Time to Start Being Weird

Ok, this weird that I’m talking about isn’t really weird. It’s just uncommon these days. I’m challenging you to start reading. I’m not talking about books and articles (though those are important). It’s time to start reading the fine print.

Insert dramatic pause.

I’ve got news for you: companies are out to make money. No matter how many say they want to offer great customer service and make sure you’re satisfied and this and that, money is the ultimate goal of every company from Amazon to Gucci. When your local grocery store takes back that product that they say can be returned at any time if you’re dissatisfied, it’s because they can damage the product out without losing money. If stores’ bottom lines were affected with every return, please believe there would be a system in place to minimize that. Don’t believe me? Look at how Nordstrom’s return policy has shifted over the past two years. Or L.L. Bean’s policy change. Bottom lines matter more than customer service at the end of the day. Yes, some companies will take short term losses for long term loyalty but that only goes so far, as was the case with Nordstrom.

Which brings me back to my initial point (and the purpose of this post): You have to be weird and read the fine print. I know no one does it but I’m not in my twenties anymore. I can’t say “I didn’t know” and have people feel bad for me. Yesterday, I came out of pocket for something that could’ve been replaced free of charge because my failure to read fine print voided my warranty. Not saying you have to read all the fine print in the world but, for those things that really matter (cars, homes, life insurance, etc.), make sure you’re aware of what will keep you from taking full advantage of everything you’re paying for.

It’s a part of adulting, people. It sucks but it is what it is.

 

Make reading the fine print a priority.

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Two Decades of 3EB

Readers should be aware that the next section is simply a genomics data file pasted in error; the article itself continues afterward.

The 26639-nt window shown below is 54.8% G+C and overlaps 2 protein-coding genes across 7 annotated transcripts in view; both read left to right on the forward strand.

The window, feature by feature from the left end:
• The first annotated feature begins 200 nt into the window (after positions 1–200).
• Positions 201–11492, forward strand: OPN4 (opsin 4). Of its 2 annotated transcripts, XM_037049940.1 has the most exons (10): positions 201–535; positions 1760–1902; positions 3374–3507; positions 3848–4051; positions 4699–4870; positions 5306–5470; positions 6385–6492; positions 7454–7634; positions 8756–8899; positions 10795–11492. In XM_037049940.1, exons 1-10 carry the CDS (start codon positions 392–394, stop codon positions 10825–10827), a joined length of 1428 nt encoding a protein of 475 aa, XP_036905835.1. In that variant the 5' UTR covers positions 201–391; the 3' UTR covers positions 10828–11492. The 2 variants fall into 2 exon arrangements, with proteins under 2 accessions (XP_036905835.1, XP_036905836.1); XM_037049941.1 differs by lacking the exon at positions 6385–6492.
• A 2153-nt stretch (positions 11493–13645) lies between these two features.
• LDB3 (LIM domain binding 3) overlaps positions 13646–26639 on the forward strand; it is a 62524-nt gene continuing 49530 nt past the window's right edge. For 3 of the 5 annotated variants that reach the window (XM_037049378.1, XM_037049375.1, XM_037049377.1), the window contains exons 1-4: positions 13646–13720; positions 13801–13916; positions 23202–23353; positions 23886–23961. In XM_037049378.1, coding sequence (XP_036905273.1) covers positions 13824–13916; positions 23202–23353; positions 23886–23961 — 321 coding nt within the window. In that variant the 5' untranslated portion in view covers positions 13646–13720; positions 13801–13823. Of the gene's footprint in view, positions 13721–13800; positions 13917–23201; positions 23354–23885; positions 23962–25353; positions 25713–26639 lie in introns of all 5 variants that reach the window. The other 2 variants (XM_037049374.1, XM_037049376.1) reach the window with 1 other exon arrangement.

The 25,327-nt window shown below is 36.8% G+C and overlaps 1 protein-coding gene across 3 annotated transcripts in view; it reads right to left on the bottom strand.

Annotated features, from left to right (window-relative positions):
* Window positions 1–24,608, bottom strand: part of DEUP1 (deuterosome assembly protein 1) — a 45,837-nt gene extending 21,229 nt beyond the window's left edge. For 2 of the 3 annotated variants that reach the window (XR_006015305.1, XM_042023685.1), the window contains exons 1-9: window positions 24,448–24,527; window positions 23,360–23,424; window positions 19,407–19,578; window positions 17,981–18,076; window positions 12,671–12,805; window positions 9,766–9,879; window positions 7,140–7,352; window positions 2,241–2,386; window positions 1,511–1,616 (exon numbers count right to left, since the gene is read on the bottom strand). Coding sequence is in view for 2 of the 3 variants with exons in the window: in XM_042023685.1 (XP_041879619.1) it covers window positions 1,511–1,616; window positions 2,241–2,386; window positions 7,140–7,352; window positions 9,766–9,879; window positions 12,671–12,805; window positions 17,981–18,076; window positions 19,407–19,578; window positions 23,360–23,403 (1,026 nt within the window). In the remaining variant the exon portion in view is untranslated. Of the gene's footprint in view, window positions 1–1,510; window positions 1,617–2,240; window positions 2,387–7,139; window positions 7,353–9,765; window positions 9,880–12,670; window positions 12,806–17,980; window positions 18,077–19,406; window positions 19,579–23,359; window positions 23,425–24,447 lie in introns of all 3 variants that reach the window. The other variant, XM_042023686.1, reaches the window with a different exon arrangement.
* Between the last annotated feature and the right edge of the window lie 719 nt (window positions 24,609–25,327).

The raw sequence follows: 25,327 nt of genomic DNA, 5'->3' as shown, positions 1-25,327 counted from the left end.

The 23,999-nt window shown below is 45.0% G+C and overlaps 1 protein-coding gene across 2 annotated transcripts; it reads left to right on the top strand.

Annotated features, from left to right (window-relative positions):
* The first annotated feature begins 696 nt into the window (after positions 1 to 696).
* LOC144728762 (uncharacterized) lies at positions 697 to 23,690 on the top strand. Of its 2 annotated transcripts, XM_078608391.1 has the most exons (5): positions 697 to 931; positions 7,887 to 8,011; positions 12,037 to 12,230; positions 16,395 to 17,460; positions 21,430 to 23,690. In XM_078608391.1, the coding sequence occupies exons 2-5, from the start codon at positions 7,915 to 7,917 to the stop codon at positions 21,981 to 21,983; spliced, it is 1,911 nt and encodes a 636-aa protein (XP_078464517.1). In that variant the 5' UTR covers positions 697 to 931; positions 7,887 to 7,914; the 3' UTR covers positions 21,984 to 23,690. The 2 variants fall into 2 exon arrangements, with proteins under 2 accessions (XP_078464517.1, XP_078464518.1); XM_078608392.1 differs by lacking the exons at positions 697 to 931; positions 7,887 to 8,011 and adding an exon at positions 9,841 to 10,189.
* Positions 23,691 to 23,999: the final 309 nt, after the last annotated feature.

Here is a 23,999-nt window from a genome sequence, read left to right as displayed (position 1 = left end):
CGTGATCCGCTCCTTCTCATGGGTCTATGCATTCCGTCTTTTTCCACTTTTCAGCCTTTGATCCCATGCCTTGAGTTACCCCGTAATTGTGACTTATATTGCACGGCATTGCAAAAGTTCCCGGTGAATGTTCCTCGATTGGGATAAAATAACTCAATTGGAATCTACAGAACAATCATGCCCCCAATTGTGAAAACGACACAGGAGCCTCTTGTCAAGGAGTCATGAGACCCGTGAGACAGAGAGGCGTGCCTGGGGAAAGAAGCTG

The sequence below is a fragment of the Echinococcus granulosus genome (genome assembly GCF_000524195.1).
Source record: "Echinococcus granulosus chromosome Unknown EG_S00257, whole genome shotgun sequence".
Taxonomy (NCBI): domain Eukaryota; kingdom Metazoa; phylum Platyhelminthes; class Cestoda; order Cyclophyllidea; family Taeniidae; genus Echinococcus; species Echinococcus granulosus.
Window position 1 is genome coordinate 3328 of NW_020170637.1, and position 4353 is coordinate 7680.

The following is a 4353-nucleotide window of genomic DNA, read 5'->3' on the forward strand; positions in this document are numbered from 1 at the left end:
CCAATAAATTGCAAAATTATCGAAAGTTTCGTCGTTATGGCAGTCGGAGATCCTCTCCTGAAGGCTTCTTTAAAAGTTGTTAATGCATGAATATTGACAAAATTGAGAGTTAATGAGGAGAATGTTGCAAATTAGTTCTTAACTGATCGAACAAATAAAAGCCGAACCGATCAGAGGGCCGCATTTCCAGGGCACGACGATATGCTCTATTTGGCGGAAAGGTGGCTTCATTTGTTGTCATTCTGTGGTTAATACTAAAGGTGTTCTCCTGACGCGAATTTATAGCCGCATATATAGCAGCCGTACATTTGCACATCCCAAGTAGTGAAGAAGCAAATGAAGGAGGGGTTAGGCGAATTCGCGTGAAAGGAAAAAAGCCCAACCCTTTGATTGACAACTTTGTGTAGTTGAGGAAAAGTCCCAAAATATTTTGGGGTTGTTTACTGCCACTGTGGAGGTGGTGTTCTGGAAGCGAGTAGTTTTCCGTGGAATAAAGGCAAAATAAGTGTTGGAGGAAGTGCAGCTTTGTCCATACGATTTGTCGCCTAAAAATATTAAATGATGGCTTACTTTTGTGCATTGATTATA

Twenty years ago, my parents bought me my first CD/cassette/radio combination boombox (a HUMONGOUS step up from my cassette tape one which I gave to my little sister once I got the cooler one) and Third Eye Blind’s self-titled debut album. I was in fifth grade and I thought I was the coolest kid because I had a cool new CD with a boombox so I could be the classroom DJ for our little parties.

Today, on the way to a pre-work meeting, I was in the mood to listen to the album for some reason. I was really feeling the music so I decided I’d play the rest on Spotify at my desk. Little did I know when I typed in 3EB that this year is the 20th Anniversary of the album’s release. There’s a special edition of the album that came out less than a month ago. If you were in the group of kids/teens that listened to hip hop and pop rock interchangeably, you probably rocked with some of 3EB’s songs, namely “Semi-Charmed Life” and “Jumper”. Anyway, this new release has a whole nother disc with unreleased tracks and demo versions.

This has very little to do with anything professional, per se, but has everything to do with being a young professional. We’re finally at the age where the music we grew up listening to is hitting the age required to be re-released. That’s kinda cool… and kinda not. But I’m going to enjoy finishing out the songs I know and then moving on to those that I’m unfamiliar with.

Oh… And it’s cool to finally be old enough to know what the heck these 20-something year olds were talking about. I was a 10 year old kid singing about a jumper and didn’t know what being on a ledge had to do with jumping. Adulting is tough folks but not that tough. So, please, “step back from that ledge my friend. You could cut ties from all the lies that you’ve been living in.”

 

Make being nostalgic a priority.